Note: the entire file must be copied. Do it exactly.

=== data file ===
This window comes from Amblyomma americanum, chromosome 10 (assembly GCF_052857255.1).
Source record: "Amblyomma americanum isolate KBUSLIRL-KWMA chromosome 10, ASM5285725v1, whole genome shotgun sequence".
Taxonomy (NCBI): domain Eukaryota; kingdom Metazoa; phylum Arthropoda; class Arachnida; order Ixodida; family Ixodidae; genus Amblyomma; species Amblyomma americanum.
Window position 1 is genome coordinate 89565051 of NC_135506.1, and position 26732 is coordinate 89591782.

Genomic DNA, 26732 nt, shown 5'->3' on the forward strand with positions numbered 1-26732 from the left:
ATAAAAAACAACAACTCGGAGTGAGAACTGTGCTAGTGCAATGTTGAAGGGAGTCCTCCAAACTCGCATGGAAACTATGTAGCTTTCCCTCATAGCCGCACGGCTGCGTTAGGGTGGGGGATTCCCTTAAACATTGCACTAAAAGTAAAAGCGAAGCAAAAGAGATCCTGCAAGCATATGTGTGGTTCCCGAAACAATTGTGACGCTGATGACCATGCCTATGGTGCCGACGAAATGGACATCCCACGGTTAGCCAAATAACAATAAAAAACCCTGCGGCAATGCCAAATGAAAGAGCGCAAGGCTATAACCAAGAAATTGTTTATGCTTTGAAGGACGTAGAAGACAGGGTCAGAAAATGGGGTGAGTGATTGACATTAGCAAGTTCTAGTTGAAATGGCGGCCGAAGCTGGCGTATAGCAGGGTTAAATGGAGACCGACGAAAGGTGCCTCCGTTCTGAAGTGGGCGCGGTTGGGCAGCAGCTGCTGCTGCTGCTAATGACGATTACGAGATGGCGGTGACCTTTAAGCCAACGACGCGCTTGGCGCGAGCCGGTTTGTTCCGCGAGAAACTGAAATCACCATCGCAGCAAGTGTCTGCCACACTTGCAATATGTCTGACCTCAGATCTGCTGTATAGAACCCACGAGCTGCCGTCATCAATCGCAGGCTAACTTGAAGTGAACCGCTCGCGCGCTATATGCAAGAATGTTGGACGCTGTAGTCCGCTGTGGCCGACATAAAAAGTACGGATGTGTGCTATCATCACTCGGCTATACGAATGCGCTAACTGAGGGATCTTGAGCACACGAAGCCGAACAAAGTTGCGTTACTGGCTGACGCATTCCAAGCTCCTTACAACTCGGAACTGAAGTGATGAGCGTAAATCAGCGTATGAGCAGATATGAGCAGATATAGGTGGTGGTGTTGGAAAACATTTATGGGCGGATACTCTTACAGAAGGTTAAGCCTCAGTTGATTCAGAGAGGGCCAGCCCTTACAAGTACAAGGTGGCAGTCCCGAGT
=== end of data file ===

This window comes from Amblyomma americanum, chromosome 10 (assembly GCF_052857255.1).
Source record: "Amblyomma americanum isolate KBUSLIRL-KWMA chromosome 10, ASM5285725v1, whole genome shotgun sequence".
Taxonomy (NCBI): domain Eukaryota; kingdom Metazoa; phylum Arthropoda; class Arachnida; order Ixodida; family Ixodidae; genus Amblyomma; species Amblyomma americanum.
Window position 1 is genome coordinate 89565051 of NC_135506.1, and position 26732 is coordinate 89591782.

Genomic DNA, 26732 nt, shown 5'->3' on the forward strand with positions numbered 1-26732 from the left:
ATAAAAAACAACAACTCGGAGTGAGAACTGTGCTAGTGCAATGTTGAAGGGAGTCCTCCAAACTCGCATGGAAACTATGTAGCTTTCCCTCATAGCCGCACGGCTGCGTTAGGGTGGGGGATTCCCTTAAACATTGCACTAAAAGTAAAAGCGAAGCAAAAGAGATCCTGCAAGCATATGTGTGGTTCCCGAAACAATTGTGACGCTGATGACCATGCCTATGGTGCCGACGAAATGGACATCCCACGGTTAGCCAAATAACAATAAAAAACCCTGCGGCAATGCCAAATGAAAGAGCGCAAGGCTATAACCAAGAAATTGTTTATGCTTTGAAGGACGTAGAAGACAGGGTCAGAAAATGGGGTGAGTGATTGACATTAGCAAGTTCTAGTTGAAATGGCGGCCGAAGCTGGCGTATAGCAGGGTTAAATGGAGACCGACGAAAGGTGCCTCCGTTCTGAAGTGGGCGCGGTTGGGCAGCAGCTGCTGCTGCTGCTAATGACGATTACGAGATGGCGGTGACCTTTAAGCCAACGACGCGCTTGGCGCGAGCCGGTTTGTTCCGCGAGAAACTGAAATCACCATCGCAGCAAGTGTCTGCCACACTTGCAATATGTCTGACCTCAGATCTGCTGTATAGAACCCACGAGCTGCCGTCATCAATCGCAGGCTAACTTGAAGTGAACCGCTCGCGCGCTATATGCAAGAATGTTGGACGCTGTAGTCCGCTGTGGCCGACATAAAAAGTACGGATGTGTGCTATCATCACTCGGCTATACGAATGCGCTAACTGAGGGATCTTGAGCACACGAAGCCGAACAAAGTTGCGTTACTGGCTGACGCATTCCAAGCTCCTTACAACTCGGAACTGAAGTGATGAGCGTAAATCAGCGTATGAGCAGATATGAGCAGATATAGGTGGTGGTGTTGGAAAACATTTATGGGCGGATACTCTTACAGAAGGTTAAGCCTCAGTTGATTCAGAGAGGGCCAGCCCTTACAAGTACAAGGTGGCAGTCCCGAGT